Background ||| Techie-Stuff ||| Instructions ||| Syntax Rules ||| Model Library

This page lets you fit any function of up to eight parameters to a set
of
data. Just specify the function, the data
points, and
initial guesses to the parameters. When you click the **Iterate**
button,
the JavaScript program refines these estimates to produce what should
be
a better set of parameters. This process is iterative, and with good
guesses
(and good luck) usually converges to the least squares solution in five
to
ten iterations. This program can also fit nonlinear
Least-Absolute-Value
curves and Percentile Curves (having a specified fraction of the points
below
the curve).

Simple **linear** curve fitting deals with functions that are **linear
in the parameters**, even though they may be **nonlinear in the
variables**. For example, a parabola *y=a+b*x+c*x*x* is a **nonlinear
function of x** (because of the *x*-squared term), but fitting
a parabola
to a set of data is a relatively simple **linear curve-fitting
problem
**because the parameters enter into the formula as simple multipliers
of
terms that are added together. Another example of a linear
curve-fitting
problem is *y= a+b*Log(x)+c/x*; the terms involve nonlinear
functions
of the independent variable *x*, but the parameters enter into
the formula
in a simple, linear way.

Unfortunately, many functions that arise in real world situations
are
**nonlinear in the parameters**, like the curve for exponential
decay
*y=a*Exp(-b*x)*, where *b* is "wrapped up" inside the
exponential
function. Some nonlinear functions can be linearized by transforming
the
independent and/or dependent variables. The exponential decay curve,
for
example, can be linearized by taking logarithms: *Log(y)=a'-b*x*
. The
*a'* parameter in this new equation is the logarithm of *a*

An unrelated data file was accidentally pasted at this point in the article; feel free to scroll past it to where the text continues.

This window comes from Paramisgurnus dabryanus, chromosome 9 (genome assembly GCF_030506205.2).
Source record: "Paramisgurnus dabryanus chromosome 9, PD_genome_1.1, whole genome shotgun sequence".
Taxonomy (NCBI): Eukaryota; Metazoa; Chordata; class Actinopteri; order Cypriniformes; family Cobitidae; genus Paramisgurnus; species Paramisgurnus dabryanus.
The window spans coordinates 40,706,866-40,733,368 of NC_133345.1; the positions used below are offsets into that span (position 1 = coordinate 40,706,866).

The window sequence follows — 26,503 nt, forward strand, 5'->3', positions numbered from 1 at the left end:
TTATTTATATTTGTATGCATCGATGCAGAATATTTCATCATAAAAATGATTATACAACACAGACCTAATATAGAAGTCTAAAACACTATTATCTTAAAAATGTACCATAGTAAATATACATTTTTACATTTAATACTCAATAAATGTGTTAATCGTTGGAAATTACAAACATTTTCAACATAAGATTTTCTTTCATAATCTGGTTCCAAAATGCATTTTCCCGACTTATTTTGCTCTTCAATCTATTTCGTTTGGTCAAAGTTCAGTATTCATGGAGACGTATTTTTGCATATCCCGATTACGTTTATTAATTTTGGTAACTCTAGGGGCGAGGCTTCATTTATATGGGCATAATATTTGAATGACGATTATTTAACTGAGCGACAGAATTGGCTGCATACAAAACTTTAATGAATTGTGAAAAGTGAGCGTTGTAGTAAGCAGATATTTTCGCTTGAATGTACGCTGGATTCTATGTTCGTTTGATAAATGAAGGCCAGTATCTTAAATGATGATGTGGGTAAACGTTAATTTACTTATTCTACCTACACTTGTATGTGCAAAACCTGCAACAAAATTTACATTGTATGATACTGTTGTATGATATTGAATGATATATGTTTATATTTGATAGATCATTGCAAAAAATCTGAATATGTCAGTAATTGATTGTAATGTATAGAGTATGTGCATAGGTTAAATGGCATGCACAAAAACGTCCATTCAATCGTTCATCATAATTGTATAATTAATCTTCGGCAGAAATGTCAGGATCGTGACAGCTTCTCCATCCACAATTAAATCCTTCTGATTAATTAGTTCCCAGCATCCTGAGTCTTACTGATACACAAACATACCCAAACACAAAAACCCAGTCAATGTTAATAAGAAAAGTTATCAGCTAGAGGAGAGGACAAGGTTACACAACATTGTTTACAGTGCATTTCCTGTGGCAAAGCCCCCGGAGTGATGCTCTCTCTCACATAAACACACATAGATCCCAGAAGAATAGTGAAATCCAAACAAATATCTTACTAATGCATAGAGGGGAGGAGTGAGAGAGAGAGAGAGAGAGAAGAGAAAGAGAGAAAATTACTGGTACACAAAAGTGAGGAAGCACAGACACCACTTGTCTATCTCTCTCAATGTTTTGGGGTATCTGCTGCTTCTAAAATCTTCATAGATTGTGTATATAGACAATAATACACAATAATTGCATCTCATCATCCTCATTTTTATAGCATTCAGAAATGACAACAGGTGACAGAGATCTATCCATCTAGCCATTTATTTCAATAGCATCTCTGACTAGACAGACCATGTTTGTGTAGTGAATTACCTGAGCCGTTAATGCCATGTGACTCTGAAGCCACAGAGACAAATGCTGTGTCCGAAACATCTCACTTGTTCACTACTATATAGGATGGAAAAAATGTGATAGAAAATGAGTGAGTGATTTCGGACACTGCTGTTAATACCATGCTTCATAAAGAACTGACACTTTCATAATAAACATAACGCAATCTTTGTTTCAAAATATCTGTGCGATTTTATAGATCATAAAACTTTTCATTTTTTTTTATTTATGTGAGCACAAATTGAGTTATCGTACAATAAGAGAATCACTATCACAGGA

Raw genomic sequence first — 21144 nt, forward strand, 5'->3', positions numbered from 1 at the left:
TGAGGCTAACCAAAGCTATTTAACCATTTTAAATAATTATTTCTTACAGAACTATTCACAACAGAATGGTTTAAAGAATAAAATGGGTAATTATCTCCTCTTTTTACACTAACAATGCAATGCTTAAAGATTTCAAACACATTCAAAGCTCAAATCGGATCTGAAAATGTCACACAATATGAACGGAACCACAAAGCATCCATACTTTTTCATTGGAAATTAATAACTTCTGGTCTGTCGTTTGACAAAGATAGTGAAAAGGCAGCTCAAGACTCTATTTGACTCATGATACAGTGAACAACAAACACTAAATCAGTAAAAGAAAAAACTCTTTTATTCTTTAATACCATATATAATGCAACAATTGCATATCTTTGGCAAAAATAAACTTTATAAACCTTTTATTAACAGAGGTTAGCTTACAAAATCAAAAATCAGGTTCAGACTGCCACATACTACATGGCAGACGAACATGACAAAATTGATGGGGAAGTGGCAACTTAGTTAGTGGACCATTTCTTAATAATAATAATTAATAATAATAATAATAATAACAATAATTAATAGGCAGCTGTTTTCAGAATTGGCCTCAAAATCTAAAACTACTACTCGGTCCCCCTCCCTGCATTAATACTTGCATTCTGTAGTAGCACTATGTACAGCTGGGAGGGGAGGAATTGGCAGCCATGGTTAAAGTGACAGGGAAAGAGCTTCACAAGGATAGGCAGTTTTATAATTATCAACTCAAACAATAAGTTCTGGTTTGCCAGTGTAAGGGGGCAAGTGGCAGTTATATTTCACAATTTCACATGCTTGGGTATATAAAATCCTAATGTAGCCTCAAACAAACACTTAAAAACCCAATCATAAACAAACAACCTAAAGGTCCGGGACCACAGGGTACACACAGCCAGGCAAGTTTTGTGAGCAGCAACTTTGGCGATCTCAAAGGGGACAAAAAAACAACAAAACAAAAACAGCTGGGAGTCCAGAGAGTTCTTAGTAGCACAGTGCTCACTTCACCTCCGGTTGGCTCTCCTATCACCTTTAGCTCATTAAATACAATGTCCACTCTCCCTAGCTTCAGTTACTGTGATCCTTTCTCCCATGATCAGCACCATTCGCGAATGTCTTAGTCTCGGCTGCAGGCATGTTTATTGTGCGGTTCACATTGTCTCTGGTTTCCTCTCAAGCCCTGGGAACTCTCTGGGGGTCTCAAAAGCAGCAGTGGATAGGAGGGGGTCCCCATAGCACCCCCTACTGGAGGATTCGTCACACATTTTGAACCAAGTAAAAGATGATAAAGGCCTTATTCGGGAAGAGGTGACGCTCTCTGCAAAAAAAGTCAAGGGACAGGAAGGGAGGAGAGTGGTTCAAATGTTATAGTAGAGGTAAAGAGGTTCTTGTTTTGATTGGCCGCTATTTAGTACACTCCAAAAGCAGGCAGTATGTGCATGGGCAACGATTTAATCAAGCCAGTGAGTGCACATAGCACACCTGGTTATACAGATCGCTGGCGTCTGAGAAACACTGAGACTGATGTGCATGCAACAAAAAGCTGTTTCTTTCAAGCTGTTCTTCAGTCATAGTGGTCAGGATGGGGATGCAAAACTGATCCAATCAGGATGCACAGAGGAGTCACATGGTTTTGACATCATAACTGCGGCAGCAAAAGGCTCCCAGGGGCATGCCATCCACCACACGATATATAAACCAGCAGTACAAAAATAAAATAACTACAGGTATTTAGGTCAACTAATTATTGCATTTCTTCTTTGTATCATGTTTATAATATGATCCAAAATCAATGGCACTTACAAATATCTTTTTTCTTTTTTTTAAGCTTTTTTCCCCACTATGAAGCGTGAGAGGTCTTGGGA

in
the original equation,so once *a' *has been determined by a
simple linear
curve-fit, we can just take its antilog to get *a*.

But we often encounter functions that cannot be linearized by any
such tricks,
a simple example being exponential decay that levels off to some
unknown
value: *y=a*Exp(-b*x)+c*. Applying a logarithmic transformation
in this
case produces *Log(y-c)=a'-b*x*. This linearizes *b*, but
now
*c* appears inside the logarithm; either way, we're stuck with an
intrinsically nonlinear parameter estimation problem, which is
considerably
more difficult than linear curve-fitting. That's the situation this web
page
was designed to handle.

For a more in-depth treatment of this topic, check out Dr. Harvey
Motulsky's
new web site: Curvefit.com -- a
complete
guide to nonlinear regression. Most of the information here is
excerpted
from *Analyzing Data with GraphPad Prism*, a book that
accompanies the
program *GraphPad Prism*. You can
download this book
as a pdf file.

Techie-stuff (for those who might be interested):

This page contains a straightforward, no-frills *JavaScript*
implementation
of the method of differential corrections, which involves expanding the
function
to be fitted in a Taylor series around current estimates of the
parameters,
retaining first-order (linear) terms, and solving the resulting linear